1640s, "feeler or horn of an insect," from L. antenna "sail yard," the long yard that sticks up on some sails, of unknown origin, perhaps from PIE base *temp- "to stretch, extend." In this sense, it is a loan-transl. of Gk. keraiai "horns" (of insects). Modern use in radio, etc., for "aerial wire" is from 1902.
One of a pair of long, slender, segmented appendages on the heads of insects, centipedes, millipedes, and crustaceans. Most antennae are organs of touch, but some are sensitive to odors and other stimuli.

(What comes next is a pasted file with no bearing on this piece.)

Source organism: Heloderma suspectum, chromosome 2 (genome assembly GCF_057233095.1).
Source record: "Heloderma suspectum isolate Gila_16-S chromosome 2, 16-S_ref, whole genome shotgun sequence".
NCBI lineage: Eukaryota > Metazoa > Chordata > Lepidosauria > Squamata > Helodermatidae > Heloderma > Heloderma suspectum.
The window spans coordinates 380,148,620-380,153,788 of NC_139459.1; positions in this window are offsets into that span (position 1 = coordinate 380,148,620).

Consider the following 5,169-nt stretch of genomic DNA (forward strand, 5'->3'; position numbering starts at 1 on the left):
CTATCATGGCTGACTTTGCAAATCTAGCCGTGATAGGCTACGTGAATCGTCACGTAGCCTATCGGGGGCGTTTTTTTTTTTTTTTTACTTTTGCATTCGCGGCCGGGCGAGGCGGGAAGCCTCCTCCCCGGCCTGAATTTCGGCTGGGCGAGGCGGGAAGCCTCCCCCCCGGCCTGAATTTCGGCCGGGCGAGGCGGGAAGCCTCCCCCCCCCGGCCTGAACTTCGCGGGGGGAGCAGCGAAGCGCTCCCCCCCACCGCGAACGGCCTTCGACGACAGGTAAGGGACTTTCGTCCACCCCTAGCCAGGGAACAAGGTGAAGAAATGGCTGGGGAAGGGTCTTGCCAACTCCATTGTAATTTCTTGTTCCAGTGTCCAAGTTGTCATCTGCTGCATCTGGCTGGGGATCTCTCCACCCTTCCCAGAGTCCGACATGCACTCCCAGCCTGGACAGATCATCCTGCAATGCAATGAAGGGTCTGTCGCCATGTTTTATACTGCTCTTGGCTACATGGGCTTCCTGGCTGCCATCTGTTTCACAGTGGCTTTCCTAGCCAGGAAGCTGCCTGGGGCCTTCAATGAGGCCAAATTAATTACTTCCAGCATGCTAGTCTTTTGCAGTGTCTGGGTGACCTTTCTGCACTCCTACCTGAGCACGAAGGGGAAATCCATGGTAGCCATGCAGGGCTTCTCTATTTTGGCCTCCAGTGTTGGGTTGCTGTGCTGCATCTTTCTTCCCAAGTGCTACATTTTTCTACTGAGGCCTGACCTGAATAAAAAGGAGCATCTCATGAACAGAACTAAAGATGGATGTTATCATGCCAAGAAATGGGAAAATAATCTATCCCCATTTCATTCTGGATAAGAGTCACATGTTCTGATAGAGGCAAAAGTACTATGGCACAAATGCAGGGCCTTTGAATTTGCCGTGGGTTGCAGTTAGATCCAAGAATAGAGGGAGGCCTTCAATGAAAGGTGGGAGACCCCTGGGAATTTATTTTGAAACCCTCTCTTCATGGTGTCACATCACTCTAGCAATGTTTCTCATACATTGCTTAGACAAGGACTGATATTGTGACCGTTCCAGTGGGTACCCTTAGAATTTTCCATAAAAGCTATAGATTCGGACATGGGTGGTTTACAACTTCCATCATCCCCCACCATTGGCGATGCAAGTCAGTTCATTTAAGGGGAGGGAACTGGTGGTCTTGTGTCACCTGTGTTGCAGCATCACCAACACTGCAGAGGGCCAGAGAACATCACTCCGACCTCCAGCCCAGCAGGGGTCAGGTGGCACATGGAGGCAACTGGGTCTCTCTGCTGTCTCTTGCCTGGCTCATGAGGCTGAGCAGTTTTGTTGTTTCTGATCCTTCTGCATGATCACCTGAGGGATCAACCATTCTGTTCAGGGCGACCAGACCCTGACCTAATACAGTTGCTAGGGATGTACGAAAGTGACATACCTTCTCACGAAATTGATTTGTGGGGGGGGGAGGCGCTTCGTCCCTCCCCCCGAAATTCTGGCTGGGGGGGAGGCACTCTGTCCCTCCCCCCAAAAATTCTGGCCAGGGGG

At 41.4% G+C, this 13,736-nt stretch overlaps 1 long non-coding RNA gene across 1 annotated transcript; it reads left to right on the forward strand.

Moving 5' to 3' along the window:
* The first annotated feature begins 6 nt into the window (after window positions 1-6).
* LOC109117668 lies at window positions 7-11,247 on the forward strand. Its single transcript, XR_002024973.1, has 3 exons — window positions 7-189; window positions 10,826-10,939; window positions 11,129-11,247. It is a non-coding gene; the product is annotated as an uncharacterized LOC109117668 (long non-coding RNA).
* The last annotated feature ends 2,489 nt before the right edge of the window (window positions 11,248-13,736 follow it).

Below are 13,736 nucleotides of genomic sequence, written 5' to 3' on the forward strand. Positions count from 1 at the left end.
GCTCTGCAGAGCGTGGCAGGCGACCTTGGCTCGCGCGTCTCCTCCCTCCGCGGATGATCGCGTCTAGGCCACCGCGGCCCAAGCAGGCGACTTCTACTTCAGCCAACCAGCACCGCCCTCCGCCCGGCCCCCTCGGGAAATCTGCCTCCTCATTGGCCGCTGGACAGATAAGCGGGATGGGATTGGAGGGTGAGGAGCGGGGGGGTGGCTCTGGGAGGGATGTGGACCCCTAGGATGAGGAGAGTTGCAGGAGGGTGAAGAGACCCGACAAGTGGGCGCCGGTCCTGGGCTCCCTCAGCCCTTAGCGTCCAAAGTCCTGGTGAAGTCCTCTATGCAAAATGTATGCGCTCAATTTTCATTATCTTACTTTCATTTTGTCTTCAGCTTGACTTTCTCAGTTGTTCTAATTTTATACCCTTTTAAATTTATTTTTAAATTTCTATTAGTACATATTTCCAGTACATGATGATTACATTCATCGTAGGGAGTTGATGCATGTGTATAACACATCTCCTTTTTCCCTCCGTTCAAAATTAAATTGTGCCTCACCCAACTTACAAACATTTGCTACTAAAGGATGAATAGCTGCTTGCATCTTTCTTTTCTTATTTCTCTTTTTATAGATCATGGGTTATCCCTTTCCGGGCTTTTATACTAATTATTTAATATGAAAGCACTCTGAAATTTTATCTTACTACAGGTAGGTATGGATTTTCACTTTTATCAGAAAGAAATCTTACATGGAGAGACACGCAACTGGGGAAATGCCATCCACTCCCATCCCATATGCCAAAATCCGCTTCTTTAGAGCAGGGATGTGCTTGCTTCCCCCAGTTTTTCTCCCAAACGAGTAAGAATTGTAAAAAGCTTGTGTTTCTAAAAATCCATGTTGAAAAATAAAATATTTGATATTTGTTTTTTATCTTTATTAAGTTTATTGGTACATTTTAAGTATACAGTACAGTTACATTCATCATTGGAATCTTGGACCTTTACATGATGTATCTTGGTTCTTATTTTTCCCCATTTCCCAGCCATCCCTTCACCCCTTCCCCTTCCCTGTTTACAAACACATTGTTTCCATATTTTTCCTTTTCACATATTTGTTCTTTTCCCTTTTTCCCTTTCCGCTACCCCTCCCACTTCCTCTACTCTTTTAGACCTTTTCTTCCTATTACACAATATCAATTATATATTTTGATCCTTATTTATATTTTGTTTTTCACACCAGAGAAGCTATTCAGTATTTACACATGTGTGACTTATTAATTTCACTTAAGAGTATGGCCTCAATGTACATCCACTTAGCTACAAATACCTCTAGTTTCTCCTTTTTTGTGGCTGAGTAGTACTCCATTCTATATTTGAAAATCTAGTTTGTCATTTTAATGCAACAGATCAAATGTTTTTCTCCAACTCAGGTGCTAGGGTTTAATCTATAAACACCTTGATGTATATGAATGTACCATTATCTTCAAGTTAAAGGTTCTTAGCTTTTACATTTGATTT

A metallic device for sending or receiving electromagnetic waves, such as radio waves. Some antennas can send waves in or receive waves from all directions; others are designed to work only in a range of directions.